MSEA's media contacts serve as principal contacts for members of the press, identifying in-house experts as well as educators in the field for interviews on a wide range of topics, including evaluations, school funding, Common Core, pensions, charter schools, and much more.
Please note that all press inquiries should be directed to the contacts listed above. We look forward to working with you.
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"This is an important step in helping to reduce over-testing for our students. While educators are disappointed that the Commission process did not result in more immediate and far-reaching recommendations to lessen the time and resources spent on mandated assessments, we are encouraged by several of the ideas proposed and are eager to work with local school systems to put them into action," said MSEA President Betty Weller.
"The Maryland State Education Association congratulates Karen Salmon on her selection as Maryland’s next state superintendent of schools. Maryland’s teachers and education support professionals look forward to working closely with Dr. Salmon to improve resource equity, close opportunity gaps, and reduce and improve standardized testing so that all of our students have a chance at a great public education," said MSEA President Betty Weller.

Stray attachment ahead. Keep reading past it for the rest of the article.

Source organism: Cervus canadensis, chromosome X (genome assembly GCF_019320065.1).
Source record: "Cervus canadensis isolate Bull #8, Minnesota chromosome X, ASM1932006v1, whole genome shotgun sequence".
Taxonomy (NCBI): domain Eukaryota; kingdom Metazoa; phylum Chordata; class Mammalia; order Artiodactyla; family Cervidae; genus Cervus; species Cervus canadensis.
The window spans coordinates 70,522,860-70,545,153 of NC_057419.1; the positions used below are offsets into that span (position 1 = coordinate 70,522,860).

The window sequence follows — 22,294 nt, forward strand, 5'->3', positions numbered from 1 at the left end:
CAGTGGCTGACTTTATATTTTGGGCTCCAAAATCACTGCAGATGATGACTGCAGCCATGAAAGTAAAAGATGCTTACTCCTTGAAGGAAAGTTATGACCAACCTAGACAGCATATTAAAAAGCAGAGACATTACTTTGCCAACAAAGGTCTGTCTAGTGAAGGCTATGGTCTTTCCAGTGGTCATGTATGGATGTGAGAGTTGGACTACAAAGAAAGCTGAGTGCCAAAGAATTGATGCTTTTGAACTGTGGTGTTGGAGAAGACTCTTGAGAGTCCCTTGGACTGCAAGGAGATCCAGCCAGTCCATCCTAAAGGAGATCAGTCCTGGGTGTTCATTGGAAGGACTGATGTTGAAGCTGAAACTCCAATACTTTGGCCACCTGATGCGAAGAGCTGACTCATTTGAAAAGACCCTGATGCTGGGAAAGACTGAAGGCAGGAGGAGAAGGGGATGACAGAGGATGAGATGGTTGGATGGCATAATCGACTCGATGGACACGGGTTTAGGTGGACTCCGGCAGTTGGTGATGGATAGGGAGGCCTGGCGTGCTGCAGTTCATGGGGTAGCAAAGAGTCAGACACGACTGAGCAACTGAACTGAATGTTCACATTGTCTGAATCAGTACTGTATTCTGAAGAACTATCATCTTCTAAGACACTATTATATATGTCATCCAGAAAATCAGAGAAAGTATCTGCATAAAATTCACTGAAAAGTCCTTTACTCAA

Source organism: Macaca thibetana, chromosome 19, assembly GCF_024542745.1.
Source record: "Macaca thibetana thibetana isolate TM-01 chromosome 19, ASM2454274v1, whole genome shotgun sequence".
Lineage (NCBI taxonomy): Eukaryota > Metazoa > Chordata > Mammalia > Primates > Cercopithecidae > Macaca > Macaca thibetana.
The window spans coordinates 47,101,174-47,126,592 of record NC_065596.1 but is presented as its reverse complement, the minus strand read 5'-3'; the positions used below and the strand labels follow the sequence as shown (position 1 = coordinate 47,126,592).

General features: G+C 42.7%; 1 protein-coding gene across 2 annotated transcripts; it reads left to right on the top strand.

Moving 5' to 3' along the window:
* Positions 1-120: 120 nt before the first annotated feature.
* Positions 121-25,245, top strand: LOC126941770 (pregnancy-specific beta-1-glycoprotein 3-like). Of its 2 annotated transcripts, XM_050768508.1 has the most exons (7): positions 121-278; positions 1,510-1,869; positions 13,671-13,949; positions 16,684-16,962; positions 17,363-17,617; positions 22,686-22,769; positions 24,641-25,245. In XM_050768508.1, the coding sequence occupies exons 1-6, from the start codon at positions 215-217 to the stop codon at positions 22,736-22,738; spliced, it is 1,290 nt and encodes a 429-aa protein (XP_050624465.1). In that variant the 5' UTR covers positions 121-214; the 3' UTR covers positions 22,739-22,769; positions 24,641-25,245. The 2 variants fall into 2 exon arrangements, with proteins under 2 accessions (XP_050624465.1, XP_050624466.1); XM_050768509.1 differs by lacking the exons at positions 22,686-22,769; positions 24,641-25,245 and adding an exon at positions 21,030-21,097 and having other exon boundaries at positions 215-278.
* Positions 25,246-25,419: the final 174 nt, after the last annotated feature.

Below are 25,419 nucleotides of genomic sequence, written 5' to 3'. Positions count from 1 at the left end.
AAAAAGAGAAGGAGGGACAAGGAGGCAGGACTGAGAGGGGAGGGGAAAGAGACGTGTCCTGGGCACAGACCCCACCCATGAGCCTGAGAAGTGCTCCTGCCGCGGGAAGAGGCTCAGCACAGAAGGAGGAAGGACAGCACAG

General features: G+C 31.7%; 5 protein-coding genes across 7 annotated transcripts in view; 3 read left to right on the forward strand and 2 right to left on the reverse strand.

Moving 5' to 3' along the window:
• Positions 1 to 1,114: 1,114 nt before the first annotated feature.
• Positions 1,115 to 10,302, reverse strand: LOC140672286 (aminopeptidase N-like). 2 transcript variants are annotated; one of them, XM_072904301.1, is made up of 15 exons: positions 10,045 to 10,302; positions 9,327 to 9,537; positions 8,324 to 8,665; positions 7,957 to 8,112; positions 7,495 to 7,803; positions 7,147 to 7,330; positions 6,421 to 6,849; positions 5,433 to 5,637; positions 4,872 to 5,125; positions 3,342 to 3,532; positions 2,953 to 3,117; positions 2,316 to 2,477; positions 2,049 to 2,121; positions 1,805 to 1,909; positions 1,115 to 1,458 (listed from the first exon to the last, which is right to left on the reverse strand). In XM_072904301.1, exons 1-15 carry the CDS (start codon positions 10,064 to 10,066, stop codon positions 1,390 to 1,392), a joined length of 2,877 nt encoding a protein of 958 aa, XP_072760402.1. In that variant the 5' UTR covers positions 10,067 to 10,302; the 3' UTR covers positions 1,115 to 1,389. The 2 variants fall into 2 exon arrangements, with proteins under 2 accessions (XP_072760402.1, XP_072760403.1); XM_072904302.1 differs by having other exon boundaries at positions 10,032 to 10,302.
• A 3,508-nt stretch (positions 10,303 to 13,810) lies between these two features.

“Donald Trump and his divisive, fear-mongering rhetoric have no place in the halls of Maryland’s public schools. Trump’s eagerness to bully minorities would be unacceptable if it came from any of our students," said MSEA President Betty Weller.
"Due to the KRA, students lost out on instruction time during perhaps the most crucial learning period in their school experience—when they should be forming important learning habits and learning to play well with others. This bill will restore time for thousands of our youngest learners to play, learn, and develop a love for school," said MSEA President Betty Weller.
Today, the Maryland House of Delegates unanimously passed legislation to limit local, state, and federal mandated standardized testing at 2% of annual instruction time—or a little more than 20 hours a year (HB 141). The forward movement follows the unanimous passage of legislation to change the Kindergarten Readiness Assessment (KRA) into a sampling test last Friday.